ABC's Jimmy Kimmel, also quoted in the article as reluctant to take on Obama due to racial sensitivity concerns, at least acknowledged the issue directly on his show. Here's Kimmel going to a barber shop in South Central Los Angeles to survey the African-American staff about what's acceptable when joking about Obama:
On the other hand, Letterman's response to those who have noticed his aversion to joking about Obama was to reach back and bash Bush yet again. From the May 8, 2009 edition of Late Show:
Take special note of what Letterman’s writer Mike Barry was quoted as saying: “I think some of us were maybe too quick to caricature Al Gore and John Kerry and there’s maybe some reluctance to do the same thing to [Barack Obama].”
Think about that for a moment.
Barry openly admits he has regrets about helping Letterman sock it to Gore and Kerry. He seems to be implying caricaturing both of those Democrats played a role in Bush being elected to two terms, and that was a mistake he wasn’t going to allow this go-around. To that end, having already cast John McCain as The Cranky Old Guy, Dave and his writers had no such qualms about caricaturing Governor Palin, as is evidenced by Dave's regularly rattling off a list of gravitas-free women to compare her with in back in September 2008:
I kind of like that Sarah Palin. You know, she reminds me, she looks like the flight attendant who won't give you a second can of Pepsi. No, you've had enough. We're landing. Looks like the waitress at the coffee shop who draws a little smiley face on your check. Have a nice day.
I like that Sarah Palin. She looks like the lady in the dental office who gives you the keys to the restroom.
Sarah Palin looks like the weekend anchor on Channel 9. She looks like the hygienist who makes you feel guilty about not flossing. She looks like the relieved mom in a Tide commercial.
She looks like the lady at the bakery who yells out, “44! 44! 45!”
Sarah Palin looks like a real estate agent whose picture you see on the bus stop bench.
Sarah Palin looks like the lady who has a chain of cupcake stores.
Sarah Palin looks like the mayor of a small town that’s banned dancing.
This eventually culminated in Letterman’s June 8, 2009 Top Ten list in which he amended his previous flight attendant remark to say she has a “slutty flight attendant look.” That on top of the implications that (taking him at his word) Palin's 18-year-old daughter is either a tramp or a whore.
Eight months have passed since McCain & Palin were defeated by Late Show’s new idol, and Letterman still can’t let Palin go for a second.
Perhaps Letterman, Barry, Burnett, Stanger, and their gag-writing brethren are taking seriously what proudly ill-informed ABC sports reporter Suzy Shuster (I never heard of her either, before this) wrote on the Huffington Post on September 23, 2008 (bold mine):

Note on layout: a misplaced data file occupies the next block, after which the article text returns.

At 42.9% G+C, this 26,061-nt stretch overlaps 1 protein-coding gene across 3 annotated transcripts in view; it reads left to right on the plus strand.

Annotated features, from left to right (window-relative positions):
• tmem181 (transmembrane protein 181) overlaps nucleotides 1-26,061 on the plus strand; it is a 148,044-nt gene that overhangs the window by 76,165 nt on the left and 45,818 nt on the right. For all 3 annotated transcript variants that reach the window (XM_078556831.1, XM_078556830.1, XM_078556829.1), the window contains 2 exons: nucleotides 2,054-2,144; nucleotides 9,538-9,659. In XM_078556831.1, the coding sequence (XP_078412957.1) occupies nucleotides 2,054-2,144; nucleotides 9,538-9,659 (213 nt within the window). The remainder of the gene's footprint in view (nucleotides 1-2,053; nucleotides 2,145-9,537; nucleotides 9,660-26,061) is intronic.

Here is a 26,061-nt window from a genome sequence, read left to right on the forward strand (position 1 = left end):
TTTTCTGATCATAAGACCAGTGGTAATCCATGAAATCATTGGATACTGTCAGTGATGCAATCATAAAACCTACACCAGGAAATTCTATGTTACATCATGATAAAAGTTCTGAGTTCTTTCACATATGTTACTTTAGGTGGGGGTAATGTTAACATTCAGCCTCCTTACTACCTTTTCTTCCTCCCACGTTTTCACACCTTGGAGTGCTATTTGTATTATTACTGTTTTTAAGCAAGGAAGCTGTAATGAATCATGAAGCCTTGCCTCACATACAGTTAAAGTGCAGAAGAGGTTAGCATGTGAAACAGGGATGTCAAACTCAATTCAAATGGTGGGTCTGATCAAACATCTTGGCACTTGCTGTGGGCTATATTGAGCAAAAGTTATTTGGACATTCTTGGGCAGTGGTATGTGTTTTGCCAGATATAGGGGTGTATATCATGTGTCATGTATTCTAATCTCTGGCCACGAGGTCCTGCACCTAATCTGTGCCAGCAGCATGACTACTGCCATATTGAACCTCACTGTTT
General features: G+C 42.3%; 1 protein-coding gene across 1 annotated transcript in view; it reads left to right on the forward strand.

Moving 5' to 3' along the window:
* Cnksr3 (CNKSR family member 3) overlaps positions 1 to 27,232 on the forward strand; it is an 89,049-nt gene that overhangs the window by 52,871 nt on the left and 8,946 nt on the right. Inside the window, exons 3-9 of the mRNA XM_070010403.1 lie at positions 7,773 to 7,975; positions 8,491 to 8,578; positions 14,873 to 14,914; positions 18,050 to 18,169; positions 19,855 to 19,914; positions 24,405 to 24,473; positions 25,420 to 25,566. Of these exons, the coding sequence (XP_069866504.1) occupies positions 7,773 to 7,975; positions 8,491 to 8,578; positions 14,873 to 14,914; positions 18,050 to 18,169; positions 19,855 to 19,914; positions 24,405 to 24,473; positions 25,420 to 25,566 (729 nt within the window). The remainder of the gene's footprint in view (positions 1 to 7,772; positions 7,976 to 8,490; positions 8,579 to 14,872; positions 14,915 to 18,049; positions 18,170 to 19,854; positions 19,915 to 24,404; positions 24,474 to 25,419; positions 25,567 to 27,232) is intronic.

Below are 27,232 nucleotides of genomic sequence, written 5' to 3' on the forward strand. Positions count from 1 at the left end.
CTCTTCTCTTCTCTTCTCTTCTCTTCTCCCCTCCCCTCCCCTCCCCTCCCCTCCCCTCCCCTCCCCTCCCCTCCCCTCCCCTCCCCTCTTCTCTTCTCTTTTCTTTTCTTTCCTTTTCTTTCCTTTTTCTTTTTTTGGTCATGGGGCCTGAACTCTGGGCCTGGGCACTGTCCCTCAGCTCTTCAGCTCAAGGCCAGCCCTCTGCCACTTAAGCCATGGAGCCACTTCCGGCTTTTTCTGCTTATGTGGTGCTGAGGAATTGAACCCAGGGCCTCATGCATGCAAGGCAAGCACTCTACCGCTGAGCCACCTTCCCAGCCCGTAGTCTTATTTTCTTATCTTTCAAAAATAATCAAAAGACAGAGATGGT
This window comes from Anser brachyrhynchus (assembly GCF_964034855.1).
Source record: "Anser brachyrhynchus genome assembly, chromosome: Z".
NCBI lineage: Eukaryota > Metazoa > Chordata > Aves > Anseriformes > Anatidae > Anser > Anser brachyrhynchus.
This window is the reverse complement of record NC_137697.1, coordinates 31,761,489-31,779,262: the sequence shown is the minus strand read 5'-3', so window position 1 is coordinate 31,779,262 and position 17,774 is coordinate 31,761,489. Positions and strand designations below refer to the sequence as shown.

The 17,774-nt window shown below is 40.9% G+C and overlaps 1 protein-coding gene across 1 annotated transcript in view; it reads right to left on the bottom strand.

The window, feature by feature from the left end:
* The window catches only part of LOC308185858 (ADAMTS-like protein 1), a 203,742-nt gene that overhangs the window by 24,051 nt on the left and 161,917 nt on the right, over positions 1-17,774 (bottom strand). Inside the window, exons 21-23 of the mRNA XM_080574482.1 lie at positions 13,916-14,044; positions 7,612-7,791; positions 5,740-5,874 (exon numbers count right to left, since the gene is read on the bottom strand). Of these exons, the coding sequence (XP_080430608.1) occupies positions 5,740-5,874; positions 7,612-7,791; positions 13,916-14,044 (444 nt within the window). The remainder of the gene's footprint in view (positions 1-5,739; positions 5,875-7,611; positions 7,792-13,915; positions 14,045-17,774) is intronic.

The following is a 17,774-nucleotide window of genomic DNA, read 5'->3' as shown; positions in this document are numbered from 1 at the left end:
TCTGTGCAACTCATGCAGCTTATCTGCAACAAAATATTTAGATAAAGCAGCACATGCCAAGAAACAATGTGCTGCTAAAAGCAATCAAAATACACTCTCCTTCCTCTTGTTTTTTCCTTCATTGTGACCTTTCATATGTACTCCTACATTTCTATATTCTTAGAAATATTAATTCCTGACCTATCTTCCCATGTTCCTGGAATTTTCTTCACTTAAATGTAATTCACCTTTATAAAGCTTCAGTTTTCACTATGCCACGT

[...] From the Friday before the skit on SNL aired to the following Tuesday, Palin’s approval rating dropped ten points. Coincidence? I think not. After all, people in this country are tending to be more influenced by who or what they see on entertainment television, more so than on broadcast news or in print. Americans tune into Jon Stewart for their political appetites more than ever ( and why not). So when you, Ms. Fey, don your Palin wig, you influence millions of voters more than Charles (”Charlie”) Gibson or Brian Williams, Paul Begala or that anorexic blond McCain spokeswoman ever could.
And I think its your responsibility to do so, or else we face the consequence of a woman in the White House who would strive to take away your daughter Alice’s right to choose along with every other woman’s in this country.
Most of us who read the Post are already scared out of our wits of what this woman could “accomplish,” should she reach the Vice Presidency or beyond. Abortion outlawed even in the case of incest or rape. Global warming research dismissed. Polar bears left unprotected, not to mention moose murder celebrated. But you, Ms. Fey, have the ability, with just a wink and a smirk, to change the minds of millions of casual viewers and even more casual voters, to educate them. [...M]any swing-state voters get their information and cue from you, Ms. Fey, and you need to provide as much of it as one woman possibly can, before the election is upon us and it is too late.
Comedy can cure and comedy can enlighten, but it must be a constant to reach enough ears to change the hearts and minds of this country, Ms. Fey, and not a minute more can afford to be wasted. So smear on your lipstick, get that slightly crazy look on your face, sharpen your No. 2 shotgun and get to work…
I once had a civics teacher who had escaped the Soviet Union. I never forgot his stories of how risky it was to joke about Stalin, Khrushchev, or Brezhnev. What above-ground humor there was that wasn’t folksy and benign had to be aimed at the correct targets; in other words, it was used as a political weapon by supporters of the government. Here, in the United States of America, “the land of the free and the home of the brave,” I never had a thought that such cowardly thinking could possibly take hold. But, it seems like we’re heading in Moscow’s direction — humor-wise, and otherwise.